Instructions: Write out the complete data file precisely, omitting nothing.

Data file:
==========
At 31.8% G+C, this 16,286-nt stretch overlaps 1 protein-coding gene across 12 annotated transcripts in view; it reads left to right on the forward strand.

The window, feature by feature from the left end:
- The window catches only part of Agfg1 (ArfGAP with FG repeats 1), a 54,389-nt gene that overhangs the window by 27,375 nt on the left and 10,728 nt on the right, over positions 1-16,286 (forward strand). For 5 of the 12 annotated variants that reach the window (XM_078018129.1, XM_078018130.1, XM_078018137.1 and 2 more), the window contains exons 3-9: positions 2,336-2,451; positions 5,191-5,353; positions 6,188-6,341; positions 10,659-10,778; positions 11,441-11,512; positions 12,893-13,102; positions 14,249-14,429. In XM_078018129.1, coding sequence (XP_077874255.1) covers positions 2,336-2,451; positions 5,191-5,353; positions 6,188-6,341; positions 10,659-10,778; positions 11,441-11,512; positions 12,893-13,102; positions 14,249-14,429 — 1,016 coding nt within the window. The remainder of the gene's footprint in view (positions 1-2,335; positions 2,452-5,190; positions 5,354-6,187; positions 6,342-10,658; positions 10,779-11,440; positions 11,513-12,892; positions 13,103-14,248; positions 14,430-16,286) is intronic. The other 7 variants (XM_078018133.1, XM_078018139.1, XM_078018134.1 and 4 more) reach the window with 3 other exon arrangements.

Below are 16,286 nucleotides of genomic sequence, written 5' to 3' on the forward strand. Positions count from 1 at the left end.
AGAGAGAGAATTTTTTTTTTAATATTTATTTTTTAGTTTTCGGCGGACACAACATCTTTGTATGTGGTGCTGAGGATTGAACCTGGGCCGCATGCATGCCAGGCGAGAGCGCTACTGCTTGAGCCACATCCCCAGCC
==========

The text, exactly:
At 31.8% G+C, this 16,286-nt stretch overlaps 1 protein-coding gene across 12 annotated transcripts in view; it reads left to right on the forward strand.

The window, feature by feature from the left end:
- The window catches only part of Agfg1 (ArfGAP with FG repeats 1), a 54,389-nt gene that overhangs the window by 27,375 nt on the left and 10,728 nt on the right, over positions 1-16,286 (forward strand). For 5 of the 12 annotated variants that reach the window (XM_078018129.1, XM_078018130.1, XM_078018137.1 and 2 more), the window contains exons 3-9: positions 2,336-2,451; positions 5,191-5,353; positions 6,188-6,341; positions 10,659-10,778; positions 11,441-11,512; positions 12,893-13,102; positions 14,249-14,429. In XM_078018129.1, coding sequence (XP_077874255.1) covers positions 2,336-2,451; positions 5,191-5,353; positions 6,188-6,341; positions 10,659-10,778; positions 11,441-11,512; positions 12,893-13,102; positions 14,249-14,429 — 1,016 coding nt within the window. The remainder of the gene's footprint in view (positions 1-2,335; positions 2,452-5,190; positions 5,354-6,187; positions 6,342-10,658; positions 10,779-11,440; positions 11,513-12,892; positions 13,103-14,248; positions 14,430-16,286) is intronic. The other 7 variants (XM_078018133.1, XM_078018139.1, XM_078018134.1 and 4 more) reach the window with 3 other exon arrangements.

Below are 16,286 nucleotides of genomic sequence, written 5' to 3' on the forward strand. Positions count from 1 at the left end.
AGAGAGAGAATTTTTTTTTTAATATTTATTTTTTAGTTTTCGGCGGACACAACATCTTTGTATGTGGTGCTGAGGATTGAACCTGGGCCGCATGCATGCCAGGCGAGAGCGCTACTGCTTGAGCCACATCCCCAGCC